my tragic right hip

Busting out bad joints all over the place

September 4th, 2011

#69 – Irma Voth

There’s something about Miriam Toews’s writing that I absolutely adore. It’s quirky, yes. It’s stylistically her own, yes. And yet, even though, as a writer, Toews has such a distinctive voice that you’d think that it would overpower the narrative, the characters, it really doesn’t (at least in my humble opinion). In her latest novel, she revisits some familiar themes and/or characters: young girls with troubled home lives, Mennonite families with conflicting issues, generational problems, bossy-rebellious little sisters, and adventures that are necessary and compulsive. Irma Voth, a young, freshly married Mennonite woman who has married outside of her society, lives with her husband (they are both teenagers) in a house on her father’s compound without electricity or running water. They married in secret. Her father has shunned her — she can milk the cows for her house but in no other way is Irma allowed to interact with her family.

When her husband essentially abandons her for asking too many questions (read: they married way too young and there was no way it was going to work out), Irma takes up with a Mexican film crew, and her life is forever changed. Irma misses Canada, her father absconded with the family when she was young, and she, and her sister Aggie, have fond memories of snow and their older sister, Katie. When the events unfold that drive Irma off the compound and onto the streets of Mexico City with Aggie and another, precious, package in tow, the two transform into the people perhaps they were always meant to be: strong, independent young women who both need to accept and come to terms with what Irma calls her “sins.”

The novel revs along, even with the RRBB as insanely busy as he is right now, I managed to finish the book in a couple days, and as implausible as so much of the plot seems, that doesn’t mean the book doesn’t work. Irma, as she explores a world thoroughly removed from how she was raised, sees everything with a fascinating sense of wonder and curiosity. It’s amazing the things in life you take for granted, like art, books, self-respect, love, and when Irma discovers all of this while coming to terms with the truth of both what happened to her elder sister and how her marriage turned out, she’s stronger, but so incomparably sad.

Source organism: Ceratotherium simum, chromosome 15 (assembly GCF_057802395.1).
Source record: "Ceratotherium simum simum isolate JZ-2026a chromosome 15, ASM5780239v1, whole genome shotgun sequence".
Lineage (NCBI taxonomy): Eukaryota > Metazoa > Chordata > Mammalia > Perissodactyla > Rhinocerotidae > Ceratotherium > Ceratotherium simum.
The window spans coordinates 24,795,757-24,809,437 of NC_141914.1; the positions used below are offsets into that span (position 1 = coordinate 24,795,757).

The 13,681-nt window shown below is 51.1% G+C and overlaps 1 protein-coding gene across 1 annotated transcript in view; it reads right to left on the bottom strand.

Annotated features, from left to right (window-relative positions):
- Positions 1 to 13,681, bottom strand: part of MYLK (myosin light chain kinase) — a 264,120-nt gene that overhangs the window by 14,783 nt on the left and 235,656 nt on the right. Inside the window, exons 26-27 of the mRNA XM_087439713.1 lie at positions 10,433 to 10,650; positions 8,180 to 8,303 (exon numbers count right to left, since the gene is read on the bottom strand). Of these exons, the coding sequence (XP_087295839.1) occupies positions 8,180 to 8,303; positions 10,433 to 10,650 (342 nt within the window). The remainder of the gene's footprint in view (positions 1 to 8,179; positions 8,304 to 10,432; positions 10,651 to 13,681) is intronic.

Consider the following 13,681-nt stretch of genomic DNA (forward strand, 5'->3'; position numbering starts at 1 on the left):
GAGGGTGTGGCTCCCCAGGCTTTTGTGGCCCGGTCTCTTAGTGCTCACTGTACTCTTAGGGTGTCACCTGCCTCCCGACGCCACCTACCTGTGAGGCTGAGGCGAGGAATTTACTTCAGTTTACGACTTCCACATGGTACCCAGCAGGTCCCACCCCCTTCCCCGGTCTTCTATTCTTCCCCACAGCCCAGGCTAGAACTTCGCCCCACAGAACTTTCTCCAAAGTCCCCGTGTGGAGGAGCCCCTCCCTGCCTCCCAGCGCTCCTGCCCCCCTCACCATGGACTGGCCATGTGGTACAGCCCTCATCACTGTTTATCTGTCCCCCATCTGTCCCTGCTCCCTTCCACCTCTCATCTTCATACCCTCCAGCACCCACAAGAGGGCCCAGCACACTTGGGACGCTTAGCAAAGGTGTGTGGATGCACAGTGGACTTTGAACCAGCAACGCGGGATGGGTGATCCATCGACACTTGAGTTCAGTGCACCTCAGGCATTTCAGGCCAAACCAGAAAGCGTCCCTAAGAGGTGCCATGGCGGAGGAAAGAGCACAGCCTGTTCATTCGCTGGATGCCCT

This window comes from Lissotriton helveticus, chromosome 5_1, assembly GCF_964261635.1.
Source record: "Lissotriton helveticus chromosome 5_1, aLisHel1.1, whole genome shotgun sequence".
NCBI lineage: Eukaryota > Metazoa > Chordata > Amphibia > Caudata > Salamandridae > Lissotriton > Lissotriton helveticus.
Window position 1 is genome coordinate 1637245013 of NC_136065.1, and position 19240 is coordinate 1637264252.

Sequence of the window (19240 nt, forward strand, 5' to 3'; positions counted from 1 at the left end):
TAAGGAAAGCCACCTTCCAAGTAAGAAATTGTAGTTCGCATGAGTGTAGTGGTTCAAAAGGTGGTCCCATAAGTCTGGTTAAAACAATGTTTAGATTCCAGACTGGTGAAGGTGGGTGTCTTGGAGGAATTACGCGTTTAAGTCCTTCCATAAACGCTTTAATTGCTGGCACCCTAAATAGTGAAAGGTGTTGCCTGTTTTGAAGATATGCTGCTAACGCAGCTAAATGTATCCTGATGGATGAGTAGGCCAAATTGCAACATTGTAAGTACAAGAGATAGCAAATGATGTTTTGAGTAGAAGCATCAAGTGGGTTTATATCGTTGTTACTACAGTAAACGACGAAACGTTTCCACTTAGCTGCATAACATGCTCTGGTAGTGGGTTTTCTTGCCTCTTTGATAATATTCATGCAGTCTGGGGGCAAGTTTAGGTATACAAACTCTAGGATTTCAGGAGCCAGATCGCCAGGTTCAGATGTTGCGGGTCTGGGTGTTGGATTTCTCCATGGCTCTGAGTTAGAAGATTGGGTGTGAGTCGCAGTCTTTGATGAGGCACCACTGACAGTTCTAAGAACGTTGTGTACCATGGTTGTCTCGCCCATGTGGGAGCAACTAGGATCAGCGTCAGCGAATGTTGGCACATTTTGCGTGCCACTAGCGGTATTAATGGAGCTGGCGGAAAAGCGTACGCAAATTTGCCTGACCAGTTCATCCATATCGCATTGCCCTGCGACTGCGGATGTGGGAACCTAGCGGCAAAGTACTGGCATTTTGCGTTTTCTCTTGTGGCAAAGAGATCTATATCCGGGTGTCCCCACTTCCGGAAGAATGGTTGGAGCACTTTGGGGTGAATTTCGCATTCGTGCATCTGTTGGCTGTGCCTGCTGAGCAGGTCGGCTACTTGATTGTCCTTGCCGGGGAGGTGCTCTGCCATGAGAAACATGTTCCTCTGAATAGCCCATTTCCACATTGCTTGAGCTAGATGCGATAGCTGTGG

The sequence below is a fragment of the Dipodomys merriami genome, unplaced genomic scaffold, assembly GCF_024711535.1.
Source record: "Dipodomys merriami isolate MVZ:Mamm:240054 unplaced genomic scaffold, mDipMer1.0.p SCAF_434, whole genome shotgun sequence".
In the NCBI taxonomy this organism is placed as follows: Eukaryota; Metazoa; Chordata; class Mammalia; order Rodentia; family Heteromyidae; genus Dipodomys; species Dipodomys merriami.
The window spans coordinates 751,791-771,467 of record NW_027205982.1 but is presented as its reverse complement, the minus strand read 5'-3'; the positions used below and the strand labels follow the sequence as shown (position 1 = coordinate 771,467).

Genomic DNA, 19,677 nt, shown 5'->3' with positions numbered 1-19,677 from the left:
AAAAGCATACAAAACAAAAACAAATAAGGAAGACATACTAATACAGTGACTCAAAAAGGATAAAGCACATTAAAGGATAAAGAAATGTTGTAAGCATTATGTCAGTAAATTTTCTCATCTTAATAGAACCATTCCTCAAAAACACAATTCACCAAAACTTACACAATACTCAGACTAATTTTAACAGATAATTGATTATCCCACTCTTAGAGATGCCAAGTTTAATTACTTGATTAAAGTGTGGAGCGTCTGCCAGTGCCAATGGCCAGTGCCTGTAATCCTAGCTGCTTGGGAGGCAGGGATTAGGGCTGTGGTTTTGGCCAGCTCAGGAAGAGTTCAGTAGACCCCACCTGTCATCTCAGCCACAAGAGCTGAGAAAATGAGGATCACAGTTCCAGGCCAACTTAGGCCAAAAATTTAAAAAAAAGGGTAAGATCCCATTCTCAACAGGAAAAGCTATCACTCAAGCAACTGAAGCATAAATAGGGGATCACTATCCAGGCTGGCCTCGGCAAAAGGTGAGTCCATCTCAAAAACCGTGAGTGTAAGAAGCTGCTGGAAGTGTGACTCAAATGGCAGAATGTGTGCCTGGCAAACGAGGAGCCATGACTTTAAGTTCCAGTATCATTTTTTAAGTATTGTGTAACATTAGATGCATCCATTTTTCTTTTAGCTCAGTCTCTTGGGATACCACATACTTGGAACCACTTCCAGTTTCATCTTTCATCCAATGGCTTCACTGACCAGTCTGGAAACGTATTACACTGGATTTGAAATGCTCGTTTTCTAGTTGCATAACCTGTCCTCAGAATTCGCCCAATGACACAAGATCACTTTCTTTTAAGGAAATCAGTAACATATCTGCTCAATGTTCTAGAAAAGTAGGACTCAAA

I don’t know how Toews writes so convincingly, so regularly, of a particular kind of loss and ache — I don’t want to read anything into her writing other than her words, but the emotions in this novel are so powerful that it’s impossible not to want to reach into the book and tear Irma to your chest in one fell swoop. Yet, you wouldn’t want to deny her any of these experiences, however hard it might be to live on the streets of Mexico City for a few days with a 13-year-old sister, and a baby — there’s kindness in strangers, love in happenstance, and a bittersweet ending that doesn’t necessarily involve coming home to Canada, but there’s an important reconciliation that had me up well passed my bedtime.

All in all, I’ve read so much of Miriam Toews work that I feel it’s a disservice to pick one book above another, so I will close by saying that I admire Irma Voth, a young girl with an old name, an old soul, in a way that I haven’t felt about a character in a very long time.

 

2 Responses to “#69 – Irma Voth”

  • Kailana says:

    I am glad you enjoyed this. I have plans to read it at some point.


  • sam lamb says:

    oooh – i almost picked this up at the library, but i didn’t think i could finish in 7 days and i have been paying way too many fines there. now i wish i had!


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Girl with titanium hip will rock. Girl with titanium hip will write. Girl with titanium hip will read. Girl with titanium hip will battle crazy-ass disease called Wegener's Granulomatosis. Now stuff that in your spelling bee!

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